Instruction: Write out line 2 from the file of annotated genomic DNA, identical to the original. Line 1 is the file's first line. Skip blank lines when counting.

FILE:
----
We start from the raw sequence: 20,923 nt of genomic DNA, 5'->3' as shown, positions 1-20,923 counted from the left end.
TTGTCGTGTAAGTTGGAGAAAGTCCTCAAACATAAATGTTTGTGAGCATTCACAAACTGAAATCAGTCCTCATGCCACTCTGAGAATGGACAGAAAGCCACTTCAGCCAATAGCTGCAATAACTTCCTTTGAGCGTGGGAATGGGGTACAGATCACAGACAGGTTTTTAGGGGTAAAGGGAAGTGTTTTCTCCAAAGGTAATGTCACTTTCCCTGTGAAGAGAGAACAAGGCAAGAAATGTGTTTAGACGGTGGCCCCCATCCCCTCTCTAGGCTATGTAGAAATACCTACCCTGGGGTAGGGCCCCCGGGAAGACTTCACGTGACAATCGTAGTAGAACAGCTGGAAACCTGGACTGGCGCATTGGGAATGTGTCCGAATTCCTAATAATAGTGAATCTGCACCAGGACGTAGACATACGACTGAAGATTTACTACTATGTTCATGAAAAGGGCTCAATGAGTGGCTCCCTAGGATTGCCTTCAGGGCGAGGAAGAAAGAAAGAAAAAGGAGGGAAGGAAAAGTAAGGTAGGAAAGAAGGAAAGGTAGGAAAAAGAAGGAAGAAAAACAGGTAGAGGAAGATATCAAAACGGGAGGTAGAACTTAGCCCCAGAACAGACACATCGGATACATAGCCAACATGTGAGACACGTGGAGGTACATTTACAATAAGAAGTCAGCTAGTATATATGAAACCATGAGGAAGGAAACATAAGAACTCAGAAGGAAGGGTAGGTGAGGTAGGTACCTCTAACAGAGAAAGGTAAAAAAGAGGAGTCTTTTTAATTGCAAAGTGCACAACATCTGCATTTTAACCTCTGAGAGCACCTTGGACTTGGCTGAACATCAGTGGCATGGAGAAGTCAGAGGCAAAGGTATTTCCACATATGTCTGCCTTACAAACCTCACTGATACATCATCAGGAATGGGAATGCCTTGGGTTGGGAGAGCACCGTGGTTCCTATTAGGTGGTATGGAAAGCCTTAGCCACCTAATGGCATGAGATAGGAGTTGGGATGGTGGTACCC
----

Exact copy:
TTGTCGTGTAAGTTGGAGAAAGTCCTCAAACATAAATGTTTGTGAGCATTCACAAACTGAAATCAGTCCTCATGCCACTCTGAGAATGGACAGAAAGCCACTTCAGCCAATAGCTGCAATAACTTCCTTTGAGCGTGGGAATGGGGTACAGATCACAGACAGGTTTTTAGGGGTAAAGGGAAGTGTTTTCTCCAAAGGTAATGTCACTTTCCCTGTGAAGAGAGAACAAGGCAAGAAATGTGTTTAGACGGTGGCCCCCATCCCCTCTCTAGGCTATGTAGAAATACCTACCCTGGGGTAGGGCCCCCGGGAAGACTTCACGTGACAATCGTAGTAGAACAGCTGGAAACCTGGACTGGCGCATTGGGAATGTGTCCGAATTCCTAATAATAGTGAATCTGCACCAGGACGTAGACATACGACTGAAGATTTACTACTATGTTCATGAAAAGGGCTCAATGAGTGGCTCCCTAGGATTGCCTTCAGGGCGAGGAAGAAAGAAAGAAAAAGGAGGGAAGGAAAAGTAAGGTAGGAAAGAAGGAAAGGTAGGAAAAAGAAGGAAGAAAAACAGGTAGAGGAAGATATCAAAACGGGAGGTAGAACTTAGCCCCAGAACAGACACATCGGATACATAGCCAACATGTGAGACACGTGGAGGTACATTTACAATAAGAAGTCAGCTAGTATATATGAAACCATGAGGAAGGAAACATAAGAACTCAGAAGGAAGGGTAGGTGAGGTAGGTACCTCTAACAGAGAAAGGTAAAAAAGAGGAGTCTTTTTAATTGCAAAGTGCACAACATCTGCATTTTAACCTCTGAGAGCACCTTGGACTTGGCTGAACATCAGTGGCATGGAGAAGTCAGAGGCAAAGGTATTTCCACATATGTCTGCCTTACAAACCTCACTGATACATCATCAGGAATGGGAATGCCTTGGGTTGGGAGAGCACCGTGGTTCCTATTAGGTGGTATGGAAAGCCTTAGCCACCTAATGGCATGAGATAGGAGTTGGGATGGTGGTACCC